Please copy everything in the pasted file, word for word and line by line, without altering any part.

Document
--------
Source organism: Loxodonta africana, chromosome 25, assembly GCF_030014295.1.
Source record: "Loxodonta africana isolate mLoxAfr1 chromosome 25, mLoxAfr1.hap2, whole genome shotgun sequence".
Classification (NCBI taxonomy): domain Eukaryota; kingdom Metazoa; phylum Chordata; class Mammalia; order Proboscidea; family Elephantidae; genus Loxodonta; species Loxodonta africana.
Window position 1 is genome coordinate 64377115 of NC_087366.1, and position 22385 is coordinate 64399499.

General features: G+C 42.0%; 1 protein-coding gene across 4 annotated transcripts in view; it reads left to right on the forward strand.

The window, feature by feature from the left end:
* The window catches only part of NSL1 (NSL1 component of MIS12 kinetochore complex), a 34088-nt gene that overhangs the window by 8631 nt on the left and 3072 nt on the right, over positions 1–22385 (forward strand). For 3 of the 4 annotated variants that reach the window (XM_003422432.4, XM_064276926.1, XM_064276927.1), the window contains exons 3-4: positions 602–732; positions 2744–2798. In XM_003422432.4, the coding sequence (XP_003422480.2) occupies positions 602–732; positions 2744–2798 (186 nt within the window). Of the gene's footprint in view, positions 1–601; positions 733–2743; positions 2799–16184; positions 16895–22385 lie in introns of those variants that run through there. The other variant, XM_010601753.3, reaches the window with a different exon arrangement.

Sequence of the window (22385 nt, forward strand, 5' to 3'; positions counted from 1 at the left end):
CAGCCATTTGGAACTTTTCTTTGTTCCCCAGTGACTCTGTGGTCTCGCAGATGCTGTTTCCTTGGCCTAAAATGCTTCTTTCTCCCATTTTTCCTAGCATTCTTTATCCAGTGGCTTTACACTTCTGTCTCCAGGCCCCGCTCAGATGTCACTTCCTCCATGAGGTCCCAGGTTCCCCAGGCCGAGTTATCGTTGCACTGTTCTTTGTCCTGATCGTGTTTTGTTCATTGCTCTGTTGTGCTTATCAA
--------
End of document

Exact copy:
Source organism: Loxodonta africana, chromosome 25, assembly GCF_030014295.1.
Source record: "Loxodonta africana isolate mLoxAfr1 chromosome 25, mLoxAfr1.hap2, whole genome shotgun sequence".
Classification (NCBI taxonomy): domain Eukaryota; kingdom Metazoa; phylum Chordata; class Mammalia; order Proboscidea; family Elephantidae; genus Loxodonta; species Loxodonta africana.
Window position 1 is genome coordinate 64377115 of NC_087366.1, and position 22385 is coordinate 64399499.

General features: G+C 42.0%; 1 protein-coding gene across 4 annotated transcripts in view; it reads left to right on the forward strand.

The window, feature by feature from the left end:
* The window catches only part of NSL1 (NSL1 component of MIS12 kinetochore complex), a 34088-nt gene that overhangs the window by 8631 nt on the left and 3072 nt on the right, over positions 1–22385 (forward strand). For 3 of the 4 annotated variants that reach the window (XM_003422432.4, XM_064276926.1, XM_064276927.1), the window contains exons 3-4: positions 602–732; positions 2744–2798. In XM_003422432.4, the coding sequence (XP_003422480.2) occupies positions 602–732; positions 2744–2798 (186 nt within the window). Of the gene's footprint in view, positions 1–601; positions 733–2743; positions 2799–16184; positions 16895–22385 lie in introns of those variants that run through there. The other variant, XM_010601753.3, reaches the window with a different exon arrangement.

Sequence of the window (22385 nt, forward strand, 5' to 3'; positions counted from 1 at the left end):
CAGCCATTTGGAACTTTTCTTTGTTCCCCAGTGACTCTGTGGTCTCGCAGATGCTGTTTCCTTGGCCTAAAATGCTTCTTTCTCCCATTTTTCCTAGCATTCTTTATCCAGTGGCTTTACACTTCTGTCTCCAGGCCCCGCTCAGATGTCACTTCCTCCATGAGGTCCCAGGTTCCCCAGGCCGAGTTATCGTTGCACTGTTCTTTGTCCTGATCGTGTTTTGTTCATTGCTCTGTTGTGCTTATCAA